Biostatistics Careers

ENTRY LEVEL EDUCATION

Bachelor of Arts in Health Informatics

CAREER TRAINING

Inferential Statistics

NUMBER OF JOBS

25,100

JOB OPENINGS

3,500

JOB GROWTH

14%

AVG. SALARY

$72,830 /yr

$35.02 /hr

All Stats from www.BLS.gov

Biostatisticians are statistical researchers who specialize in health topics. They apply statistical and mathematical formulas to draw conclusions from research regarding disease, health risks, and other factors that impact public health or the health of various demographic groups. They can also evaluate various treatments for health issues to determine their effectiveness on a large scale.

Biostatisticians design studies that evaluate health risks; review and analyze data; draw up reports based on findings, and present them to employers, agencies, the media, and other stakeholders.

Where Are the Biostatistician Jobs?

Biostatisticians may work in academia, private research laboratories, hospitals, insurance companies, public health agencies, pharmaceutical and biotech companies, or the government.

Biostatisticians who work for pharmaceutical companies are often involved in clinical trials; their job is to evaluate the effectiveness of new drugs across experimental samples or analyze available treatments of a specific disease. Academic biostatisticians may be involved in teaching and publication in addition to research.

Biostatisticians working for government agencies usually focus on public health risks; their findings are often published in online and print outlets. Part of their job may be to evaluate the health risks of pollution or specific products, or the sources of disease outbreaks.

Biostatisticians who work with independent research companies will most likely be involved in a greater variety of medical research projects than they would at a pharmaceutical company that focuses only on that company’s products. More experienced biostatisticians in these companies may also contribute to business development.

How to Become a Biostatistician

You can still sometimes find entry-level positions in this field open to Bachelor’s degrees. Degrees in mathematics, statistics, or biostatistics are all useful. Many of these jobs are found in the government sector, which requires a Bachelor’s degree and at least 24 credit hours in the areas of mathematics and statistics.

However, it’s easier to land a job and move forward in your career with an advanced degree. Some companies and organizations prefer those with a Master’s degree or even a Ph.D. in these subjects. If you’re interested in working at a college, you will most likely need a doctoral-level degree.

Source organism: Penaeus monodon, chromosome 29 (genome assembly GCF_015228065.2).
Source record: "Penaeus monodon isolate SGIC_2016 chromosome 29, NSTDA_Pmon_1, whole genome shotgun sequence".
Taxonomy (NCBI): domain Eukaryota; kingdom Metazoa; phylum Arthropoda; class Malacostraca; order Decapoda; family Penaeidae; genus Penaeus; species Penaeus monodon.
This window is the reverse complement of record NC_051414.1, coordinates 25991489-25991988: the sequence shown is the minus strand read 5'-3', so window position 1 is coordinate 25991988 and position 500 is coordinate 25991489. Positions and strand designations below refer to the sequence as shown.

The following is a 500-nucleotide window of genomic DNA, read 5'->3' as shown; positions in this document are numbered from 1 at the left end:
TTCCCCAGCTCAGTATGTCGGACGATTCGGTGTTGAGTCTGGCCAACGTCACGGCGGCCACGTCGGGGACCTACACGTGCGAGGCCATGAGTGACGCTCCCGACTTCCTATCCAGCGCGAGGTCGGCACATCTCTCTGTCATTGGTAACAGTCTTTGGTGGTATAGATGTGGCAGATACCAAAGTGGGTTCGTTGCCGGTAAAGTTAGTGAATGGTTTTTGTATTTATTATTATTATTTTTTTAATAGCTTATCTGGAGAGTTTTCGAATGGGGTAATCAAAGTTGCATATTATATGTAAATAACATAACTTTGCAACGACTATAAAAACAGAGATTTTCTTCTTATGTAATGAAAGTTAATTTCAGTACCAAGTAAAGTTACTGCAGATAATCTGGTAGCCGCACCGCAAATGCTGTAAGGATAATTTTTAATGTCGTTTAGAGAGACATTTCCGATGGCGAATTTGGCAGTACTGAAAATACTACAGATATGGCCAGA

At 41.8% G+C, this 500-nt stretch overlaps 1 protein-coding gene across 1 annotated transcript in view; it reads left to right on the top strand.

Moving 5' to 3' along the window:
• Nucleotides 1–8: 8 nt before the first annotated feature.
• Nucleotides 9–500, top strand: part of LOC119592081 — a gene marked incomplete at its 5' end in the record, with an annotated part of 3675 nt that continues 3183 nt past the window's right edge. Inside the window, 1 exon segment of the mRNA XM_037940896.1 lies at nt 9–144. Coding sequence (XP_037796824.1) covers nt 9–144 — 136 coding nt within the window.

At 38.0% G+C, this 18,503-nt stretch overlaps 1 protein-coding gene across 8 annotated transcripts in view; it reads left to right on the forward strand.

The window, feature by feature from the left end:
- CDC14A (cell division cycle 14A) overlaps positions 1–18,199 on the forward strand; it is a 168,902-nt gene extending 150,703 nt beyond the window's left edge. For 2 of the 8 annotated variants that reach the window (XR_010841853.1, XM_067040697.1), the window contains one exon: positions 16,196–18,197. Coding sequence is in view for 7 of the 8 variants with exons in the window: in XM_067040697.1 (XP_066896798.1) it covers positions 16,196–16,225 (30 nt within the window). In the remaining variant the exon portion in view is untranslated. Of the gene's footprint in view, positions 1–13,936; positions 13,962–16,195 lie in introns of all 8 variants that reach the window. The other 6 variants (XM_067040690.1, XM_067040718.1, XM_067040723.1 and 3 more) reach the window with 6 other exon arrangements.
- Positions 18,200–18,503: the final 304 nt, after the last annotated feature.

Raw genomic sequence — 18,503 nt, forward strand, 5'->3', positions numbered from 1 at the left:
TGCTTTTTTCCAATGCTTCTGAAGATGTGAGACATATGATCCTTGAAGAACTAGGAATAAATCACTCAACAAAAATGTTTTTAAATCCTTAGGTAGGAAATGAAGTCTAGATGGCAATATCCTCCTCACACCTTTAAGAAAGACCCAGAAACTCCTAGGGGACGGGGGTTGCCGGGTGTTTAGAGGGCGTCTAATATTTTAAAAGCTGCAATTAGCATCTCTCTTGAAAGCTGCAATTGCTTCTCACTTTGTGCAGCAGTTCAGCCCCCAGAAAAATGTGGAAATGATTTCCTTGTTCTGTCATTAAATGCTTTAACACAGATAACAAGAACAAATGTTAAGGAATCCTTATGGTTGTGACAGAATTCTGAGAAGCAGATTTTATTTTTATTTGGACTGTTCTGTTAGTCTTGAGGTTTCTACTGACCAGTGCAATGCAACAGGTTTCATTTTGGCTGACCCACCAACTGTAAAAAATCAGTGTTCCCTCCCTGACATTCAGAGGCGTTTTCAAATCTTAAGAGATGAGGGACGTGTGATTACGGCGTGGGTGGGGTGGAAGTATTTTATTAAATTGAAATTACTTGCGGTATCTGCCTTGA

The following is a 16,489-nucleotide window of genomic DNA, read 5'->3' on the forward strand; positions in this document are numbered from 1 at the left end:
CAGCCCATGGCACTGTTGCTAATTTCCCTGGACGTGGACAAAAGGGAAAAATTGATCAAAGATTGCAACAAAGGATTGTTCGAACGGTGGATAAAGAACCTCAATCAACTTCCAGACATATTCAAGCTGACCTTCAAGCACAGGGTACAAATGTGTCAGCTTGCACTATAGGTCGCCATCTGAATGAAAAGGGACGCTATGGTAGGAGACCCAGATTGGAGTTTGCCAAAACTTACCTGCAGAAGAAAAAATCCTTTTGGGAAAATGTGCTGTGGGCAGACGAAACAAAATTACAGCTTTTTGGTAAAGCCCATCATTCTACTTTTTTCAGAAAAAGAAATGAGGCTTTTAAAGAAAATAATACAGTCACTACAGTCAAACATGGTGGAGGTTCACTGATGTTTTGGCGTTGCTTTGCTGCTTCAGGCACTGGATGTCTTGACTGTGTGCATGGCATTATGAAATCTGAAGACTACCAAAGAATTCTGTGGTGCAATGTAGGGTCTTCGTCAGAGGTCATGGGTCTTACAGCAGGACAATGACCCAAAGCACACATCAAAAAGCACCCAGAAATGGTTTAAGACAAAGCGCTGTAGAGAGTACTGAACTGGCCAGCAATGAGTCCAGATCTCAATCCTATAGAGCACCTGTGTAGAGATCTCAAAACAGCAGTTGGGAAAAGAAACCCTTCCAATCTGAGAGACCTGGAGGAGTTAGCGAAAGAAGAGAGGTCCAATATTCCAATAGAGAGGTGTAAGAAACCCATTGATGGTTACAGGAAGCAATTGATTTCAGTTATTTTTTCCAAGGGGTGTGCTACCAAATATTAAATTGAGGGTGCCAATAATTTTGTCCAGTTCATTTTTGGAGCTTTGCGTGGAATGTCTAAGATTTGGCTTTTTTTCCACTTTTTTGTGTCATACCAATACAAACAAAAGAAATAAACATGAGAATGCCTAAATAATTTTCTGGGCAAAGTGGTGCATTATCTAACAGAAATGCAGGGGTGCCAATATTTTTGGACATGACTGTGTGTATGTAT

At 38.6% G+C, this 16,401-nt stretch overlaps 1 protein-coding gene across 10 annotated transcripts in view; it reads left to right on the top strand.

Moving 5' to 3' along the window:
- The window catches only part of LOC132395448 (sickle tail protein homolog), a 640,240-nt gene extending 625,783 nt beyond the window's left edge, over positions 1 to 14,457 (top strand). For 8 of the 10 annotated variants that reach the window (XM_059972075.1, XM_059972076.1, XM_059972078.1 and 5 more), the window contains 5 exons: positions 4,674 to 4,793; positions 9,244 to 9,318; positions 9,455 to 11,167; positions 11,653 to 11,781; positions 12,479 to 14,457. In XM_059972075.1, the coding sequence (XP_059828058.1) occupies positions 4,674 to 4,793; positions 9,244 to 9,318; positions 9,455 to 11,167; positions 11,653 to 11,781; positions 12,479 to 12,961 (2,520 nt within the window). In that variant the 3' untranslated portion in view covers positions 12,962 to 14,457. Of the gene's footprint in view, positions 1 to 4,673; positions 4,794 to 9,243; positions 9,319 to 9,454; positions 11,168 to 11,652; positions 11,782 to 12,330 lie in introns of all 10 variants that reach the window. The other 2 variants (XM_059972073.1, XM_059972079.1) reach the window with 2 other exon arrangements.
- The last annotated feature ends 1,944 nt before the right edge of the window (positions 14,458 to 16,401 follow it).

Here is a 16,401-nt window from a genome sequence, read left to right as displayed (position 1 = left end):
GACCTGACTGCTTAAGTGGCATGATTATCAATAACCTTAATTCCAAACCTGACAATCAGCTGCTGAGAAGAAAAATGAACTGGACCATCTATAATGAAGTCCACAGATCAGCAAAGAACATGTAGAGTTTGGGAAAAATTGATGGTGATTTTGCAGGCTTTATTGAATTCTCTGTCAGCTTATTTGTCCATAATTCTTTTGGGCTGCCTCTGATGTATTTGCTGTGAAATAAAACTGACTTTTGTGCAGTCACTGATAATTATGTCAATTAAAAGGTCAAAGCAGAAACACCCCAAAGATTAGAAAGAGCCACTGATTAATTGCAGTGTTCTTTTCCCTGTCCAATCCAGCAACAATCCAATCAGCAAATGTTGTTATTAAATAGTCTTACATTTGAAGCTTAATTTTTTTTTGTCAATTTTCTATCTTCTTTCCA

Biostatistics and Online Degrees

Traditionally, mathematics-based fields tend to be fairly friendly to online degree programs. However, biostatistics is also a scientific research field—and these tend to be less accepting, especially if you’re looking for a job in academia. In addition, some traditional Masters and Ph.D. programs are reluctant to accept online credits as a Bachelor’s prerequisite, especially if they come from a for-profit school.

That doesn’t mean you can’t study to become a biostatistician online, however. If you’re interested in an accredited online degree program in this area, focus your search on nonprofit online schools and traditional schools that offer online or blended learning classes. This will make it more likely that your degree will be accepted by employers and other schools where you might want to earn an advanced degree.

Biostatistician Salary

According to the Occupational Outlook Handbook, statisticians in general averaged $72,830 in yearly wages as of 2010. Those at the bottom end of the pay scale earned under $39,090, while those at the top earned as much as $119,100.

The Occupational Outlook Handbook reports that the highest-paying employer is the federal government, followed by private research firms, insurance companies, colleges, and the state government.

Biostatistician Job Outlook

The Occupational Outlook Handbook reports a projected 14% growth rate in the next decade for statisticians in general—about average. It’s projected that larger datasets available online will drive demand for experts who can make use of that data. The growth is expected to be widely distributed across the government, private research, and pharmaceutical sectors.

 

Additional Resources:

Occupational Outlook Handbook: Statisticians
American Statistical Association